I have pain in my balls

   Testicular Pain

  • The testicles (testes) are small egg-shaped reproductive (sex) organs inside a thin pouch of skin called the scrotum.
  • The functions of the testes are to produce both sperm and androgens, primarily testosterone.
  • Testicular pain is a condition that can affect males at any age.
  • However, the pain may not actually be coming from your testicles themselves. The pain may be coming from another part of your body such as the stomach or groin. This type of pain is called referred pain.
  • Testicular pain can be either acute (sudden and short) or chronic (gradual and long-lasting).
  • Testicular pain can be severe because the testicles have many sensitive nerves.


  • Injury or trauma: An injury to your testicles may happen during sports, exercise or an accident.
  • Orchitis: Inflammation in one or both testicles may be caused by a bacterial or a viral infection. In children, the mumps virus is also a possible cause of orchitis. In the case of mumps the swelling usually starts four to six days after the start of the mumps.
  • Inguinal hernia:- An inguinal hernia occurs when part of your intestine pushes through a weak part of your abdominal muscles near the groin. It’s usually not dangerous but it can be painful. If it is painful, you should seek immediate medical attention as you may require urgent surgery.
  • Epididymitis: This condition is due to inflammation of the epididymis. The epididymis is a tightly coiled group of thin tubes carrying sperm from the testicles to the sperm duct and out of the body. Epididymitis symptoms include pain and inflammation. The scrotum may be swollen and hot to the touch. This can last for days to weeks. Chronic epididymitis lasts longer than six weeks.
  • Spermatocele: A spermatocele is a space filled with fluid that can form inside the epididymis near the testicle. These cysts aren’t cancerous and are usually not painful, but at times they can grow to a large size and become uncomfortable.
  • Hydrocele: A hydrocele forms when fluid builds up around the testicles. Hydroceles are common, and sometimes they can cause pain or become infected.
  • Hematocele: A hematocele occurs when blood surrounds the testicle. This is usually the result of an injury.
  • Varicocele: A varicocele is a group of abnormally large veins near the testicles. These large veins may cause a dull discomfort in the affected testicle during daily activities. The testicle pain usually improves when lying down. Varicoceles may sometimes affect the ability to have children, and are sometimes surgically treated.
  • Testicular torsion: Torsion is the twisting of the blood supply to the testicle. This cuts off the blood supply to the testicle and results in a severe, sharp pain. Torsion can occur at any time. This condition needs immediate surgery to save the testicle.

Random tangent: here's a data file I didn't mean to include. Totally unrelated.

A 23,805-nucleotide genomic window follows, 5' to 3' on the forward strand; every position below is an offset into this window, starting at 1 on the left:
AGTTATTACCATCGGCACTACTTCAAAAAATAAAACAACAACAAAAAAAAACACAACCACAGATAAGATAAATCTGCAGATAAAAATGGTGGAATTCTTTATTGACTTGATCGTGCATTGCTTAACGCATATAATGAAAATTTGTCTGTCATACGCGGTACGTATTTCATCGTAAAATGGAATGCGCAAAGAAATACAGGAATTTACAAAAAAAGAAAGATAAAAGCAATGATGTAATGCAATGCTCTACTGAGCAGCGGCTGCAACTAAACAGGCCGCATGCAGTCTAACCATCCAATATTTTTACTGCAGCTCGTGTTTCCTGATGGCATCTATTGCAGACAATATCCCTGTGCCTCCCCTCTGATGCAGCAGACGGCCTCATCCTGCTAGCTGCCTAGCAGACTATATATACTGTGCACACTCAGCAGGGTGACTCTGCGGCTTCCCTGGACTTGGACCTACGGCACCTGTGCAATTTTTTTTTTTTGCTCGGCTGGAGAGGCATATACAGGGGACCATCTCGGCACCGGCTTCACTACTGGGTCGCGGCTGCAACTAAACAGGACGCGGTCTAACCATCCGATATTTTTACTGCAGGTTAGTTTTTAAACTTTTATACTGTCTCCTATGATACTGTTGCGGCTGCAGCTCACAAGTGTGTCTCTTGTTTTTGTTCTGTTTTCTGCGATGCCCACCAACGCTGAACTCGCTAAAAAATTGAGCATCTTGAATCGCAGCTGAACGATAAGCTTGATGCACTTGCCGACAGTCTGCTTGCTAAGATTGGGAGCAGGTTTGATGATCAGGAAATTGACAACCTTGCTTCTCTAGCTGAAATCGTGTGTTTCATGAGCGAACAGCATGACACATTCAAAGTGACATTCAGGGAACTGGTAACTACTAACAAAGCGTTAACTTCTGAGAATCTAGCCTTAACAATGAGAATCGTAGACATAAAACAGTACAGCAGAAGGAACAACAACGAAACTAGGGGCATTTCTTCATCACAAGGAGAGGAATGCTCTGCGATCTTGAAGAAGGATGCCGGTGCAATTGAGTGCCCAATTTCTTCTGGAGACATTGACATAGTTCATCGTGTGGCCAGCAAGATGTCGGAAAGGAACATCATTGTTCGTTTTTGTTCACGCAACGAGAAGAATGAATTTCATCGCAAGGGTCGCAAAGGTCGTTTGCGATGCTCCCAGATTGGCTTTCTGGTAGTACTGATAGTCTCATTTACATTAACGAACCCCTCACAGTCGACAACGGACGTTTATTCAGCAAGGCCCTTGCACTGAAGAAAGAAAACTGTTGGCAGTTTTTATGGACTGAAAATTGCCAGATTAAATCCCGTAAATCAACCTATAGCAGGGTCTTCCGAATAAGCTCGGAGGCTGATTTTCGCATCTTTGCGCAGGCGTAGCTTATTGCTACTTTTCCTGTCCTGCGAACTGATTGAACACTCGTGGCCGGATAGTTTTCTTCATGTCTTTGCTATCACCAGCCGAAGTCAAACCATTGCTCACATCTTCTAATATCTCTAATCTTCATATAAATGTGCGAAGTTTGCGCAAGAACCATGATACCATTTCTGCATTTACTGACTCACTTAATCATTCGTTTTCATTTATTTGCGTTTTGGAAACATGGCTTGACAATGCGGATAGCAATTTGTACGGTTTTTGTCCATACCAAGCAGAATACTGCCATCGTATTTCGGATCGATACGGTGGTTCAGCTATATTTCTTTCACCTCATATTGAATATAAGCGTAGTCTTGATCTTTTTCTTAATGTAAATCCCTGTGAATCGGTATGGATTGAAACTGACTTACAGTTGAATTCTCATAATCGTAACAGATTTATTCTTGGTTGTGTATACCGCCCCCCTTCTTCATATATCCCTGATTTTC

• Kidney stones: Kidney stones happen more commonly when you are dehydrated. Stones can get stuck in the ureters (tubes draining urine from the kidney into the bladder), causing pain in the back, groin or scrotum. Small stones may pass if fluids are increased. Larger stones may need surgery.
  • Post-vasectomy pain syndrome: Men who have had a vasectomy sometimes get testicular pain afterwards. This pain can be caused by higher pressure in the vas deferens (tubes carrying sperm) or epididymis and can result in a post-vasectomy pain syndrome.
  • Testicular cancer: Testicular cancer is the most common cancer in men aged 15-35. It can sometimes present with a dull ache or pain in the groin or testicles, testicular swelling or heaviness and aching in the lower abdomen or scrotum. Imaging methods can be used to examine the testicles for signs of testicular cancer.


   Some other symptoms may include:-

  • Pain
  • Bruising
  • Nausea and vomiting
  • Swelling
  • Fever
  • Urination problems


  • Your doctor will examine you standing up and lying down. 
  • You’ll be asked questions about when the pain started, how long you have had it, how much it hurts and exactly where you hurt. 
  • You’ll also be asked about your sexual, medical and surgical history. Tell your doctor if any activities make your pain better or worse, like going to the bathroom, exercise, sex or sitting.
  • Blood or urine tests can help to rule out infections as a possible cause.
  • Ultrasonography
  • Radionuclide imaging
  • CT Scan or a kidney/ureters/bladder x ray.


Treatment of testicular pain depends on the diagnosis and the root cause identified by your doctor.

  • In the case of infections(eg.,Epididymitis) in testicle is treated with antibiotics.
  • If the testicular pain is due to the radiation of pain from the kidney due to the presence of kidney stones, treatment of kidney stones is done to get rid of the pain in testicles.
  • If the testicular pain is due to the presence/growth of testicle tumors, a piece of testicle tissue is sent for biopsy to determine if they are benign or cancerous.  

If a cancer tumor is found, then you will be referred to the oncology department for treatment of testicular cancer, if not, the tumor may be surgically removed.

  • If the testicular pain is due to an injury then NSAIDS and Pain killers will be prescribed. 
  • Treatment for Orchitis depends on the type of infection. Antibiotics, pain killer medicines and anti-inflammatory medicines will be the first line of approach to treat the infection. Scrotal support and ice packs may be advised.
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